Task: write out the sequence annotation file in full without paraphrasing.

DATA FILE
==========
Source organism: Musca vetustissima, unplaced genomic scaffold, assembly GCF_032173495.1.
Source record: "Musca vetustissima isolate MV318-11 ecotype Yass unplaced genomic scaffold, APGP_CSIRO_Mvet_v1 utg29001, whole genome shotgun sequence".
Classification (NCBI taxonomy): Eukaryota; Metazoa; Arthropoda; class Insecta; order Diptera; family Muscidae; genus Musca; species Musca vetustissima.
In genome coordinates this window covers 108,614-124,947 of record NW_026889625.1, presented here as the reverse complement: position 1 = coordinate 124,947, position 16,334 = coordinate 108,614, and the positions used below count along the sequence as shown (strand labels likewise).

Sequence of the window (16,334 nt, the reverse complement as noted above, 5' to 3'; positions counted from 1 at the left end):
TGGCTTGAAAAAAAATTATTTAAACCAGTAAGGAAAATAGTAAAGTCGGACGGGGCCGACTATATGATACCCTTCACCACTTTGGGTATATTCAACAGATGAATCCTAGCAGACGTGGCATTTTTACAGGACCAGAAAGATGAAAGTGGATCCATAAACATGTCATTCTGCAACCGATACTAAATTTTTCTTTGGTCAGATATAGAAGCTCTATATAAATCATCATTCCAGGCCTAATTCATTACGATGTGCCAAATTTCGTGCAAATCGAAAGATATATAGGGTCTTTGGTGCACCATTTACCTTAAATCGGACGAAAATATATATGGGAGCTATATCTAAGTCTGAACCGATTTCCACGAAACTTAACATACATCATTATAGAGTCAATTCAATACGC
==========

Source organism: Musca vetustissima, unplaced genomic scaffold, assembly GCF_032173495.1.
Source record: "Musca vetustissima isolate MV318-11 ecotype Yass unplaced genomic scaffold, APGP_CSIRO_Mvet_v1 utg29001, whole genome shotgun sequence".
Classification (NCBI taxonomy): Eukaryota; Metazoa; Arthropoda; class Insecta; order Diptera; family Muscidae; genus Musca; species Musca vetustissima.
In genome coordinates this window covers 108,614-124,947 of record NW_026889625.1, presented here as the reverse complement: position 1 = coordinate 124,947, position 16,334 = coordinate 108,614, and the positions used below count along the sequence as shown (strand labels likewise).

Sequence of the window (16,334 nt, the reverse complement as noted above, 5' to 3'; positions counted from 1 at the left end):
TGGCTTGAAAAAAAATTATTTAAACCAGTAAGGAAAATAGTAAAGTCGGACGGGGCCGACTATATGATACCCTTCACCACTTTGGGTATATTCAACAGATGAATCCTAGCAGACGTGGCATTTTTACAGGACCAGAAAGATGAAAGTGGATCCATAAACATGTCATTCTGCAACCGATACTAAATTTTTCTTTGGTCAGATATAGAAGCTCTATATAAATCATCATTCCAGGCCTAATTCATTACGATGTGCCAAATTTCGTGCAAATCGAAAGATATATAGGGTCTTTGGTGCACCATTTACCTTAAATCGGACGAAAATATATATGGGAGCTATATCTAAGTCTGAACCGATTTCCACGAAACTTAACATACATCATTATAGAGTCAATTCAATACGC